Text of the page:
Researchers have long reflected on that most intriguing of evolutionary questions: what led to the emergence of social behavior? Following observations of primates, our nearest evolutionary kin, many scientists have proposed that social alliances may have evolved as a means to stave off competitors for resources or mates.
A more recent theory however, suggests that social systems - including "positive" behaviors such as cooperation and interdependency - might have arisen as a kind of group defense mechanism against predators.
The "social-living prey" hypothesis will be the focus of a symposium entitled "Man the Hunted: The Origin and Nature of Human Sociality," on February 19. Featuring two prominent primate researchers from the University of Wisconsin-Madison, the symposium is an event of the annual meeting of the American Association for the Advancement of Science on Feb. 16-20.
As primates spend less than 10 percent of their time engaging in social interactions, most scientists have focused on aggressive and competitive behaviors to explain the complex social dynamics seen in many primate societies.
But panelists Karen Strier, a UW-Madison professor of biological anthropology; and Charles Snowdon, a UW-Madison professor of psychology; will instead speak on the importance of "affiliative" or positive behaviors, such as grooming, physical touch and infant care.
For more than 20 years, Strier has monitored a population of Northern muriquis, a critically endangered primate from Brazil. Based on her observations, Strier knows that muriquis spend less than three percent of their time involved in direct social interactions, and more than 60 percent of their time near other individuals in their groups.
In her talk, entitled "How Social are Social Primates?," Strier will make the novel suggestion that rather than the frequency of direct social contact, it is the ways in which male muriquis network through their associations that explains their social structures.
"Though close proximity wouldn't normally count as a direct interaction, it could be a whole other biologically meaningful category of [primate] behavior," says Strier. "It could be that animals that are comfortable around each other may not necessarily need to interact."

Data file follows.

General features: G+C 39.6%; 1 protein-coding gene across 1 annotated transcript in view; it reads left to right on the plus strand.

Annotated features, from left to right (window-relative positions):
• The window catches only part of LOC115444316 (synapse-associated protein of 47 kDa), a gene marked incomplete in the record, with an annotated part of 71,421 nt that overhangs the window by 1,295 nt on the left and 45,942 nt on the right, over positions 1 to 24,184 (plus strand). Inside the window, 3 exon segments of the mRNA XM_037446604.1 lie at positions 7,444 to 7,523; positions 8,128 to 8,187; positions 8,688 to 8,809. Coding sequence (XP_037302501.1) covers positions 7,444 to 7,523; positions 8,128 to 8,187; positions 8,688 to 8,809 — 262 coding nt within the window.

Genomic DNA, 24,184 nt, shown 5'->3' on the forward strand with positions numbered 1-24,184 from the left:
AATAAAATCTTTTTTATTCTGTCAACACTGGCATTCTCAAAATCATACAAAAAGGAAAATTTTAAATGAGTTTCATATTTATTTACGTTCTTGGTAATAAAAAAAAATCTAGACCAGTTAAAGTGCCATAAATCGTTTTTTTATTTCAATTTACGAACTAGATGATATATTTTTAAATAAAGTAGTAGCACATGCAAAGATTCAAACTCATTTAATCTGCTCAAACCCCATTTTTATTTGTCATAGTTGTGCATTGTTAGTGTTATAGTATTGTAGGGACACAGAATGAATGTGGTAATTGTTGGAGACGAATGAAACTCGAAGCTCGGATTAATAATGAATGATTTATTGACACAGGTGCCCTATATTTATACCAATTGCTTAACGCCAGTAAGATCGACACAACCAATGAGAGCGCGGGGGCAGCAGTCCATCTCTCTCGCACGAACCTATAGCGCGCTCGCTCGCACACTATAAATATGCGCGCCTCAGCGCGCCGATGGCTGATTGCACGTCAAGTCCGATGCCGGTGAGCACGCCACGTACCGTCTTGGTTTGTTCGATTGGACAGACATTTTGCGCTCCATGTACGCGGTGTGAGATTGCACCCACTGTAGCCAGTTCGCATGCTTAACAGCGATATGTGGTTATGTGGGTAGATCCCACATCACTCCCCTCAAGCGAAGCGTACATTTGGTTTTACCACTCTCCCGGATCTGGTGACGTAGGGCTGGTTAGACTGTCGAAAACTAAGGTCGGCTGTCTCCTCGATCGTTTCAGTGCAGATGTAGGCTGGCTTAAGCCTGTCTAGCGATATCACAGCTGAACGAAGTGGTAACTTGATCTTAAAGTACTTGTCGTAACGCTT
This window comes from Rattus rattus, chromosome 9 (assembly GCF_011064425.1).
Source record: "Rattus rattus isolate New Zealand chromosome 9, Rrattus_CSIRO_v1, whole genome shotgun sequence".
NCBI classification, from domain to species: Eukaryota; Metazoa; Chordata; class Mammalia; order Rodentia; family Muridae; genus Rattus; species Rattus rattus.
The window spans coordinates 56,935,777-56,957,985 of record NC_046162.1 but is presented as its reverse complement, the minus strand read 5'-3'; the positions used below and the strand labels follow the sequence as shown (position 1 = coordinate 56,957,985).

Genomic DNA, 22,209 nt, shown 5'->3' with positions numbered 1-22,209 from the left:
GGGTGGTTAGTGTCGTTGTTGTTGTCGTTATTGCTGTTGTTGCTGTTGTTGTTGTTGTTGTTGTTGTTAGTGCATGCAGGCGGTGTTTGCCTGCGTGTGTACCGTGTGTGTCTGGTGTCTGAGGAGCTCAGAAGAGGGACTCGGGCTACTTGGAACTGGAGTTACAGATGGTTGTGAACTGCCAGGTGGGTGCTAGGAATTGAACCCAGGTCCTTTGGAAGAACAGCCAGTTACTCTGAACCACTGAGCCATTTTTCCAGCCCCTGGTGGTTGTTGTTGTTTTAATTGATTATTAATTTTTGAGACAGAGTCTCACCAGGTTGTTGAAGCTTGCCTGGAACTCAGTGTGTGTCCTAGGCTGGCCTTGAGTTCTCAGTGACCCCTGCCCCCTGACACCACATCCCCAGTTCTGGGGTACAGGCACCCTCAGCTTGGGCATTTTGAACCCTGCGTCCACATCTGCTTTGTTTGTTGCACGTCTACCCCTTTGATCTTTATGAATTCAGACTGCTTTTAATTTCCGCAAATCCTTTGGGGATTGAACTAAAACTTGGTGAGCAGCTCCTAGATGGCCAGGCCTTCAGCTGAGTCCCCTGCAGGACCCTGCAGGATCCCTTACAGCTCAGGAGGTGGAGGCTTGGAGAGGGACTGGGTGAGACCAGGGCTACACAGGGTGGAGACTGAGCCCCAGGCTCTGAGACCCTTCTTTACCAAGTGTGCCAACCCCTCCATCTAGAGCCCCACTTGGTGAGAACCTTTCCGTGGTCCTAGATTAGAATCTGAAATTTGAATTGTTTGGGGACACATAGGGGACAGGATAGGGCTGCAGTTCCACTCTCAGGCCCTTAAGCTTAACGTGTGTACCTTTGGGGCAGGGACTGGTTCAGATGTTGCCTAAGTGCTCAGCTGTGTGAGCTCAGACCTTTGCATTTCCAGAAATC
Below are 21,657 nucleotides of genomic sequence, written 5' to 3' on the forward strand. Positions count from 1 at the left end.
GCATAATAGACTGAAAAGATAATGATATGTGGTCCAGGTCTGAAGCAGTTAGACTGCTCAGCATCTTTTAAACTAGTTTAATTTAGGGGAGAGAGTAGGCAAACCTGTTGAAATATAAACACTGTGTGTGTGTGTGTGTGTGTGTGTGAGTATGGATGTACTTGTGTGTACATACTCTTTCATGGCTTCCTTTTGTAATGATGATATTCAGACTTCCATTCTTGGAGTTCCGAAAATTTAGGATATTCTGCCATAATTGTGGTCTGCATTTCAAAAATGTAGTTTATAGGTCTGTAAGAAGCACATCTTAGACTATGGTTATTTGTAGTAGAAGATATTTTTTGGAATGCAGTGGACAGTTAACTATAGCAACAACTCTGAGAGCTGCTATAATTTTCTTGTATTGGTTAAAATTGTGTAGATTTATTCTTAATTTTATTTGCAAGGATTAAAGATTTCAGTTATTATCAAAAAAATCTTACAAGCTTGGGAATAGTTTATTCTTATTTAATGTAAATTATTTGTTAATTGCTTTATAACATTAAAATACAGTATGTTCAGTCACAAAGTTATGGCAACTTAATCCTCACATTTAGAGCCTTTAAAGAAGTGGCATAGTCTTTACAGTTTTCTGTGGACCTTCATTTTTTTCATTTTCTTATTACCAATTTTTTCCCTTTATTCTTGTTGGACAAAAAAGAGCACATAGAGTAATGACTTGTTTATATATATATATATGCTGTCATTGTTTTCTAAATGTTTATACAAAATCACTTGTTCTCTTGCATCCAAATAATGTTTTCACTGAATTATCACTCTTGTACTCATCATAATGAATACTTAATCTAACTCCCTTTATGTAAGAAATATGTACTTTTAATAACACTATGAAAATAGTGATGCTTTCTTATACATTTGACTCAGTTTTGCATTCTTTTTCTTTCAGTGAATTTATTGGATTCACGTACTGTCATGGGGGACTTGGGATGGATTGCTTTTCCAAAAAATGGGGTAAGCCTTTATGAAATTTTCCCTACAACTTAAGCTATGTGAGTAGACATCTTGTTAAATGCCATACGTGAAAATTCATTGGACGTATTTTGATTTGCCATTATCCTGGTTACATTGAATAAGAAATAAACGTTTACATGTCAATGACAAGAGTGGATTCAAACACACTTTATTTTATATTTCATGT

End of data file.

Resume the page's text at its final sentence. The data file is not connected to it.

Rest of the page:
Analyzing data on male and female muriqui behaviors, Strier found that the males in particular associate a great deal with other males, often taking part in massive "group hugs," for instance. The knowledge is important, says Strier, because such networks may one day be influenced by demographic trends. As successful conservation measures continue to boost muriqui numbers over the next ten years, scientists will have a chance to learn whether social patterns are essentially hard-wired into muriqui populations, or whether those patterns change as the population grows.
Psychologist Charles Snowdon, the other UW-Madison panelist, will meanwhile present "Affiliative Hormones in Primates: Cause or Consequence of Primate Behavior." Snowdon has long worked with marmosets and tamarins, two squirrel-sized primate species known for their monogamous lifestyles and for the unusual devotion of males in both species to being good fathers.
Snowdon will discuss recent work in which he demonstrated that affiliative behaviors such as grooming and stroking help increase levels of "social bonding" hormones such as prolactin. Such hormones may play an important role in ensuring that marmoset and tamarin fathers remain committed to their mates and infants, Snowdon says.
Human mothers, like marmoset and tamarin females, also rely on the help of their partners to rear children, Snowdon notes. So insights into marmoset and tamarin affiliation behaviors may help shed light on complex social questions, such as how males and females can maintain quality relationships.
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